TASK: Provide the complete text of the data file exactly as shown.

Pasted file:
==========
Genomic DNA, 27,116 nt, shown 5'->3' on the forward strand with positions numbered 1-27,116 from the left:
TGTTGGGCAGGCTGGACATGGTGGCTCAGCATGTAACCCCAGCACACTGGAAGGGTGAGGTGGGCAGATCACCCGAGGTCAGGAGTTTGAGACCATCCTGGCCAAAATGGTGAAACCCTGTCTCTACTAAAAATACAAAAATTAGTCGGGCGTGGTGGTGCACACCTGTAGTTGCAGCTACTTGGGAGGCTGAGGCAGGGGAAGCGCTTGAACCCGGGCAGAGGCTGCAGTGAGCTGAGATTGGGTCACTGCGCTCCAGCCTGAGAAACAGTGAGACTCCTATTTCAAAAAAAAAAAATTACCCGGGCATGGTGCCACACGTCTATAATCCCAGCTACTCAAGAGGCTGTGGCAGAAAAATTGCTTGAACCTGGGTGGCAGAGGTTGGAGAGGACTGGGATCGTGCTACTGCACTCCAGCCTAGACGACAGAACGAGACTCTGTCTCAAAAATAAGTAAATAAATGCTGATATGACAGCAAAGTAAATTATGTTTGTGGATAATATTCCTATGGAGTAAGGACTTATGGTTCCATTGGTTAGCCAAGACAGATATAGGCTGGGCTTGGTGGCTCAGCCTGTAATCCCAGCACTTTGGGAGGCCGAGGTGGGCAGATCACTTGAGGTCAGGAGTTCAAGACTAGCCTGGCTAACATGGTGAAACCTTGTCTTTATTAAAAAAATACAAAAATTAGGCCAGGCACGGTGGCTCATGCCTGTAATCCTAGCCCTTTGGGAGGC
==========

Genomic DNA, 27,116 nt, shown 5'->3' on the forward strand with positions numbered 1-27,116 from the left:
TGTTGGGCAGGCTGGACATGGTGGCTCAGCATGTAACCCCAGCACACTGGAAGGGTGAGGTGGGCAGATCACCCGAGGTCAGGAGTTTGAGACCATCCTGGCCAAAATGGTGAAACCCTGTCTCTACTAAAAATACAAAAATTAGTCGGGCGTGGTGGTGCACACCTGTAGTTGCAGCTACTTGGGAGGCTGAGGCAGGGGAAGCGCTTGAACCCGGGCAGAGGCTGCAGTGAGCTGAGATTGGGTCACTGCGCTCCAGCCTGAGAAACAGTGAGACTCCTATTTCAAAAAAAAAAAATTACCCGGGCATGGTGCCACACGTCTATAATCCCAGCTACTCAAGAGGCTGTGGCAGAAAAATTGCTTGAACCTGGGTGGCAGAGGTTGGAGAGGACTGGGATCGTGCTACTGCACTCCAGCCTAGACGACAGAACGAGACTCTGTCTCAAAAATAAGTAAATAAATGCTGATATGACAGCAAAGTAAATTATGTTTGTGGATAATATTCCTATGGAGTAAGGACTTATGGTTCCATTGGTTAGCCAAGACAGATATAGGCTGGGCTTGGTGGCTCAGCCTGTAATCCCAGCACTTTGGGAGGCCGAGGTGGGCAGATCACTTGAGGTCAGGAGTTCAAGACTAGCCTGGCTAACATGGTGAAACCTTGTCTTTATTAAAAAAATACAAAAATTAGGCCAGGCACGGTGGCTCATGCCTGTAATCCTAGCCCTTTGGGAGGC